Letter to the Editor
Des Moines Register
January 21, 2004
During the State of the Union speech, President Bush stated that the economic growth the nation has experienced in recent months is a direct result of the tax cuts he advocated and Congress approved. To a large extent, that is true. The tax rebates stimulated increased consumer spending and caused economic activity. Any reasonable observer also would have to acknowledge that increased federal government spending, both domestic and military, also contributed significantly. Finally, the low-interest policy promoted aggressively by the Federal Reserve played an important part. If you wanted to create a perfect storm of economic activity, that was the way to do it. These three stimulants are classic Keynesian economic tools.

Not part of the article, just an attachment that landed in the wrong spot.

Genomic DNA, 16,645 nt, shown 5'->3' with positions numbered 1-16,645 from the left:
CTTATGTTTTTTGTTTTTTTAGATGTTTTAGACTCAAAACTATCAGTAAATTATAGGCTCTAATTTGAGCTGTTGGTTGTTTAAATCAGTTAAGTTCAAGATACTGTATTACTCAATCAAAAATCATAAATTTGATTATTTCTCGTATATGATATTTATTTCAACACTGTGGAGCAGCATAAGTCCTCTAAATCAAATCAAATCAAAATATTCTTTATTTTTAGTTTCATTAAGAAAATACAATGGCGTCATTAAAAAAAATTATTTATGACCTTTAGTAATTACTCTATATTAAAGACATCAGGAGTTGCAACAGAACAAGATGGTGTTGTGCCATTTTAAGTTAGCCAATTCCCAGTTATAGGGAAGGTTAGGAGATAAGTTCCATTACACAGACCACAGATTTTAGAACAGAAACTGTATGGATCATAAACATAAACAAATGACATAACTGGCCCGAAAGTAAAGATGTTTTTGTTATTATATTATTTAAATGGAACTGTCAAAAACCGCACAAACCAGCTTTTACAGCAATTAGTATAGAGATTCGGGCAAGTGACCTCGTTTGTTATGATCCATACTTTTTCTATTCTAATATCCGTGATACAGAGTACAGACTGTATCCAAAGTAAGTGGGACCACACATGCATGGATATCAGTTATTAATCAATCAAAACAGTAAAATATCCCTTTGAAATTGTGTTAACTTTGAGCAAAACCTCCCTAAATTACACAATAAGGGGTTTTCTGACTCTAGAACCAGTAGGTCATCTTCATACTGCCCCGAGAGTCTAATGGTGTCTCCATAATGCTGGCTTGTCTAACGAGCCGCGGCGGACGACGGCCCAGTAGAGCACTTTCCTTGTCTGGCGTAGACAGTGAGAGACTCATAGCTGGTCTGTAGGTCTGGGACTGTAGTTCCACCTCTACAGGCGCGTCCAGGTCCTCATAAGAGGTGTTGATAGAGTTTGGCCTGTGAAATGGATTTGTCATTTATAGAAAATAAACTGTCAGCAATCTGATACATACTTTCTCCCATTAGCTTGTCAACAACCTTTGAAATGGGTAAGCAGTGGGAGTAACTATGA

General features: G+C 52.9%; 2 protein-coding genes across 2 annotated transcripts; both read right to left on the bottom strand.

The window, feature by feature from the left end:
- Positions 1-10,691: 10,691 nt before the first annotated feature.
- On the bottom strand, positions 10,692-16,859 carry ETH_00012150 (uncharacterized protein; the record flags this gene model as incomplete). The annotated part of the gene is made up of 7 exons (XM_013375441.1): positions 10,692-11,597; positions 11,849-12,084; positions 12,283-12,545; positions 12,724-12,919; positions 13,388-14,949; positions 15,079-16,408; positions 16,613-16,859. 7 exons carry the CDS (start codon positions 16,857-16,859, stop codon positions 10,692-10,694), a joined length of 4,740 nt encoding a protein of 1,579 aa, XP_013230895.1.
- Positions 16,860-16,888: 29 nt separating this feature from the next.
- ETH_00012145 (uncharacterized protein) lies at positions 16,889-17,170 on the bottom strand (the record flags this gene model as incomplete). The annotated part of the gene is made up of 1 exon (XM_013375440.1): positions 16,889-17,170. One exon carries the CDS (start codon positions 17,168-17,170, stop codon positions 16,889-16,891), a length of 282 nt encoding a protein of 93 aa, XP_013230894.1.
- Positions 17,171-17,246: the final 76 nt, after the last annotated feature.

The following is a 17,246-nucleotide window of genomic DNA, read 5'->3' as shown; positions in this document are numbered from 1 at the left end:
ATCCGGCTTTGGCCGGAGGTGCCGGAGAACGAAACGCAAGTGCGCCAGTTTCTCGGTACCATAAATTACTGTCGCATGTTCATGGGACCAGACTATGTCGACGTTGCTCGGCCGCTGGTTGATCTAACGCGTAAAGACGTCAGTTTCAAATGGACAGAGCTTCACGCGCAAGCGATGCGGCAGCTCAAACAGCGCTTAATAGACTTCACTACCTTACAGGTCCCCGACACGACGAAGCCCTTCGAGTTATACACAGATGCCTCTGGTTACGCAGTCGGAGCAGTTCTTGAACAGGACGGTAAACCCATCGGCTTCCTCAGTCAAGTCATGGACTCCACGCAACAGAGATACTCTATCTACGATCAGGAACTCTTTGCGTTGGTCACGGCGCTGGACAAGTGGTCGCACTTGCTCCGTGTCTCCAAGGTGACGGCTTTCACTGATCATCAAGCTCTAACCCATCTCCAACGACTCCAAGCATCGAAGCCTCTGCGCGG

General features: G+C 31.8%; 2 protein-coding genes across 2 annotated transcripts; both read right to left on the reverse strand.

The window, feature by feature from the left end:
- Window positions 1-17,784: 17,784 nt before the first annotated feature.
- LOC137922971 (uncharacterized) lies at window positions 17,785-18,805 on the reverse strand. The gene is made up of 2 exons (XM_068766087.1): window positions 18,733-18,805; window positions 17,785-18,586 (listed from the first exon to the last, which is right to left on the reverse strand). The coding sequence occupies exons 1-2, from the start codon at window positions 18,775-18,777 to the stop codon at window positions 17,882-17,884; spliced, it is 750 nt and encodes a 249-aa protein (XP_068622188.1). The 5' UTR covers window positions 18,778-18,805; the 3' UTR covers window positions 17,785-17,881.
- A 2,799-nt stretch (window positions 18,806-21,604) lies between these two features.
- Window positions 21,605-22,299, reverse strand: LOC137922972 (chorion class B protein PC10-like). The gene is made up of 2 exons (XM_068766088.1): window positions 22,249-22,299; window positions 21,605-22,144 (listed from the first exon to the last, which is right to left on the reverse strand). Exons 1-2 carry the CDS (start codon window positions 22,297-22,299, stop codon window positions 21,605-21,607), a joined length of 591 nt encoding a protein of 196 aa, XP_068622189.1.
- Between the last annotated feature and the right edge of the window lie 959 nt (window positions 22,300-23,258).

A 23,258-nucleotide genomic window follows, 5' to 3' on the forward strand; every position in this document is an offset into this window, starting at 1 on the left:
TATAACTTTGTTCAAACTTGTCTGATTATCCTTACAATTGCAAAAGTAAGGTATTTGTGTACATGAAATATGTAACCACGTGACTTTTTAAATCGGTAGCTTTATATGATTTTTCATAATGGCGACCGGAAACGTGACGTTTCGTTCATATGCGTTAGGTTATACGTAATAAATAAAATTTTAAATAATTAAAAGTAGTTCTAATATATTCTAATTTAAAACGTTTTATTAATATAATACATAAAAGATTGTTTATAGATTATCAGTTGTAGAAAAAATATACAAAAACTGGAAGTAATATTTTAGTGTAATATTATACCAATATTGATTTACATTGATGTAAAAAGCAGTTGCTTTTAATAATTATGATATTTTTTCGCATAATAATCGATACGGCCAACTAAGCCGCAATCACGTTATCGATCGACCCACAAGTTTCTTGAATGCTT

The important question that is yet to be played out is: “At what price?” America now faces stupendous deficits we count in the trillions. Those debts will have to be paid off. To pay them off, future spending will have to be curtailed, and there will be pressure on interest rates to rise. This, too, is Economics 101.
In short, we will do well for a while, then the piper will have to be paid.
Families that go on a credit card spending spree typically find themselves in similar fixes. It is great while the spending goes on. Later, when the bills have to be paid, life is less pleasant. Some families end up bankrupt. Some nations do also.
America is far away from facing bankruptcy, but caution is called for. The current policy of combining tax cutting with promiscuous spending cannot continue. The politicians who led us on this joy ride probably won’t be around when the tide turns. But our children will, and they will grumble at those who supported or permitted this fiscal folly.
Arthur A. Small, Jr.